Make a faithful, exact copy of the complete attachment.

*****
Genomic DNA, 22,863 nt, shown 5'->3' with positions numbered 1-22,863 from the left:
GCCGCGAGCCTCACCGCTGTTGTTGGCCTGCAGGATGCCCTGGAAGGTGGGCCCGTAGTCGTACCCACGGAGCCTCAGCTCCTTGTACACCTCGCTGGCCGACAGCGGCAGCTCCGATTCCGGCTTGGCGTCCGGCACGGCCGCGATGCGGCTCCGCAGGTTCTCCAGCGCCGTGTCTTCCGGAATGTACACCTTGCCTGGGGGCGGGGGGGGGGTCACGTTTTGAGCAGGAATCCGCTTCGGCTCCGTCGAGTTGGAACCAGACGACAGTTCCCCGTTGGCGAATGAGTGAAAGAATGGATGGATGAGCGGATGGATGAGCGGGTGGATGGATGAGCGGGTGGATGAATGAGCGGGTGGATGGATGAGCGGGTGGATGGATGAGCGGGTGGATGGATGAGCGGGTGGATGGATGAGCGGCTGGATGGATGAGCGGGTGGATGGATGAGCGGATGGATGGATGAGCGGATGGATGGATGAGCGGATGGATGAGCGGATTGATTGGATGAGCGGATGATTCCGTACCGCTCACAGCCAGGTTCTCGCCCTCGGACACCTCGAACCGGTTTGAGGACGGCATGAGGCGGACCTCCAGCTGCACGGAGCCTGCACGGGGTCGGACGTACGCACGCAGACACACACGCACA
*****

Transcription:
Genomic DNA, 22,863 nt, shown 5'->3' with positions numbered 1-22,863 from the left:
GCCGCGAGCCTCACCGCTGTTGTTGGCCTGCAGGATGCCCTGGAAGGTGGGCCCGTAGTCGTACCCACGGAGCCTCAGCTCCTTGTACACCTCGCTGGCCGACAGCGGCAGCTCCGATTCCGGCTTGGCGTCCGGCACGGCCGCGATGCGGCTCCGCAGGTTCTCCAGCGCCGTGTCTTCCGGAATGTACACCTTGCCTGGGGGCGGGGGGGGGGTCACGTTTTGAGCAGGAATCCGCTTCGGCTCCGTCGAGTTGGAACCAGACGACAGTTCCCCGTTGGCGAATGAGTGAAAGAATGGATGGATGAGCGGATGGATGAGCGGGTGGATGGATGAGCGGGTGGATGAATGAGCGGGTGGATGGATGAGCGGGTGGATGGATGAGCGGGTGGATGGATGAGCGGGTGGATGGATGAGCGGCTGGATGGATGAGCGGGTGGATGGATGAGCGGATGGATGGATGAGCGGATGGATGGATGAGCGGATGGATGAGCGGATTGATTGGATGAGCGGATGATTCCGTACCGCTCACAGCCAGGTTCTCGCCCTCGGACACCTCGAACCGGTTTGAGGACGGCATGAGGCGGACCTCCAGCTGCACGGAGCCTGCACGGGGTCGGACGTACGCACGCAGACACACACGCACA